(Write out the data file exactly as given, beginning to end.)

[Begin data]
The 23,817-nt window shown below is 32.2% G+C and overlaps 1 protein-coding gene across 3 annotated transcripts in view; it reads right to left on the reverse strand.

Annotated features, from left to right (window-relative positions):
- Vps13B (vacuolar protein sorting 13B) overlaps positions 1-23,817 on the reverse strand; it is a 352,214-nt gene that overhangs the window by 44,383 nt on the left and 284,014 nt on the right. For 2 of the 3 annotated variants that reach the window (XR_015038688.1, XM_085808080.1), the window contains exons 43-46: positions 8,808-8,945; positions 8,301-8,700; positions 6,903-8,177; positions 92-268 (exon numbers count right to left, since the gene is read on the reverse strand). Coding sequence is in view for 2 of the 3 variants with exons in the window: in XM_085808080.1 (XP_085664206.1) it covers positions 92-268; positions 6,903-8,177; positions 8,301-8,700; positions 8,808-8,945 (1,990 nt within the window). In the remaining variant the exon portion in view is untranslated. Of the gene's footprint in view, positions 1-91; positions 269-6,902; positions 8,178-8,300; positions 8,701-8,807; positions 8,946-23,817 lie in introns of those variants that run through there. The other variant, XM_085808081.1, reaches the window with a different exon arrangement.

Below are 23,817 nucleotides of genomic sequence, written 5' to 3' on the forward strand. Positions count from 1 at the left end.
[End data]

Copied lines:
The 23,817-nt window shown below is 32.2% G+C and overlaps 1 protein-coding gene across 3 annotated transcripts in view; it reads right to left on the reverse strand.

Annotated features, from left to right (window-relative positions):
- Vps13B (vacuolar protein sorting 13B) overlaps positions 1-23,817 on the reverse strand; it is a 352,214-nt gene that overhangs the window by 44,383 nt on the left and 284,014 nt on the right. For 2 of the 3 annotated variants that reach the window (XR_015038688.1, XM_085808080.1), the window contains exons 43-46: positions 8,808-8,945; positions 8,301-8,700; positions 6,903-8,177; positions 92-268 (exon numbers count right to left, since the gene is read on the reverse strand). Coding sequence is in view for 2 of the 3 variants with exons in the window: in XM_085808080.1 (XP_085664206.1) it covers positions 92-268; positions 6,903-8,177; positions 8,301-8,700; positions 8,808-8,945 (1,990 nt within the window). In the remaining variant the exon portion in view is untranslated. Of the gene's footprint in view, positions 1-91; positions 269-6,902; positions 8,178-8,300; positions 8,701-8,807; positions 8,946-23,817 lie in introns of those variants that run through there. The other variant, XM_085808081.1, reaches the window with a different exon arrangement.

Below are 23,817 nucleotides of genomic sequence, written 5' to 3' on the forward strand. Positions count from 1 at the left end.